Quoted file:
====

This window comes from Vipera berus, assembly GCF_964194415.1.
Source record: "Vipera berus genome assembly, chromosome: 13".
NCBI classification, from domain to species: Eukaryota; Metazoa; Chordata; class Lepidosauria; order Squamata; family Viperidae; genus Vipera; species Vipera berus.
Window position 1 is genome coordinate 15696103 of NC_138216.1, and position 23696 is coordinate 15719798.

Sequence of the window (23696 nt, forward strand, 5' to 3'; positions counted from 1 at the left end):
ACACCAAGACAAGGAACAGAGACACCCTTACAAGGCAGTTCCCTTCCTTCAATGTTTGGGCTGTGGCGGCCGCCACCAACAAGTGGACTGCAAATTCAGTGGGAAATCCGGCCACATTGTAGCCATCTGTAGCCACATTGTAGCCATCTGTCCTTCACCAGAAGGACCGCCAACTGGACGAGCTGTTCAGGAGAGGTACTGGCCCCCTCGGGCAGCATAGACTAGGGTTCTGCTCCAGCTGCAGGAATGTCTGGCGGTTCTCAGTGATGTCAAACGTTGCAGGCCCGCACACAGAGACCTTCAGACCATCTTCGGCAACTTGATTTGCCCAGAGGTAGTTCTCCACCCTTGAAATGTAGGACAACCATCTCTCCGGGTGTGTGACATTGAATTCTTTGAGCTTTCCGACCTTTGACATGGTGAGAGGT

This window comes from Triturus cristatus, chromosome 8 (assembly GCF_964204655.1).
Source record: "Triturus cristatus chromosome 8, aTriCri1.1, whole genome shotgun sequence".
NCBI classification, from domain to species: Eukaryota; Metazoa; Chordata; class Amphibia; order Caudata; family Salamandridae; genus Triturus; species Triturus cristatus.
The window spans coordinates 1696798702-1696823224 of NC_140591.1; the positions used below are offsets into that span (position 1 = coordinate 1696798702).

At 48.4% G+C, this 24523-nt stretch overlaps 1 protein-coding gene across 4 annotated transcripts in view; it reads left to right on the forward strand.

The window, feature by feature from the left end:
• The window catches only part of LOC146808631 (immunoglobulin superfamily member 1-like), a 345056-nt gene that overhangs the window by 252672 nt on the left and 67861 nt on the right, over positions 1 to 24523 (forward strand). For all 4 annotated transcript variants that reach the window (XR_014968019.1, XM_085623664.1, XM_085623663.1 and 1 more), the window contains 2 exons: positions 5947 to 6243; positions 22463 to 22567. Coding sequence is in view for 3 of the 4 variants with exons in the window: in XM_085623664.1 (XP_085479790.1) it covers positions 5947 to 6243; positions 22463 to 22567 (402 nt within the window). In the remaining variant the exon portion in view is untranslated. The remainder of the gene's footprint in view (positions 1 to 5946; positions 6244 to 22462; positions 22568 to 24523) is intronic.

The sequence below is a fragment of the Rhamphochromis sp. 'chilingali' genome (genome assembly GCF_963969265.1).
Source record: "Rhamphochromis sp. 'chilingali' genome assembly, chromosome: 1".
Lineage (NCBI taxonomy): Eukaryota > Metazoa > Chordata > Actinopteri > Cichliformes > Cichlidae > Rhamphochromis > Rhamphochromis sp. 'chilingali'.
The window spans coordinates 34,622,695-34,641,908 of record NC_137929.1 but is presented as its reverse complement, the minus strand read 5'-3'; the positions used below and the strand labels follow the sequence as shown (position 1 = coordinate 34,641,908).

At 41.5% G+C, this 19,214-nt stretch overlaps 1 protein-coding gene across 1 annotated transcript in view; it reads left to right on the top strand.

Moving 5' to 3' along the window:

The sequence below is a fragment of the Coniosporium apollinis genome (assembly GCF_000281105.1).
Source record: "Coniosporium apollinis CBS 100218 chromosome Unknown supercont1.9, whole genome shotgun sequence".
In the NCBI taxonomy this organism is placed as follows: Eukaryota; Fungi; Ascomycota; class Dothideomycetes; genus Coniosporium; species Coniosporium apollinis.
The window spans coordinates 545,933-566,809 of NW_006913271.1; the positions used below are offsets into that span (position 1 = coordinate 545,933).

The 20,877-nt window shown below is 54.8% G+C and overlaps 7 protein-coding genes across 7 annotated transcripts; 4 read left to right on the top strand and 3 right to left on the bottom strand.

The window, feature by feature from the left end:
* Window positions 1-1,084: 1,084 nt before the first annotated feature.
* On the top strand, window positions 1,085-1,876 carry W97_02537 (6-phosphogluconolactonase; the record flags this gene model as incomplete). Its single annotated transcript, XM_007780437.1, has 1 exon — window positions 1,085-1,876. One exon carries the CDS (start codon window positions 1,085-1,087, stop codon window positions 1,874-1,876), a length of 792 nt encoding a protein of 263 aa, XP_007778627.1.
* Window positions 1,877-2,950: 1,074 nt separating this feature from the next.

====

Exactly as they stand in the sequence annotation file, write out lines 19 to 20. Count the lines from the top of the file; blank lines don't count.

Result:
Moving 5' to 3' along the window:

The sequence below is a fragment of the Coniosporium apollinis genome (assembly GCF_000281105.1).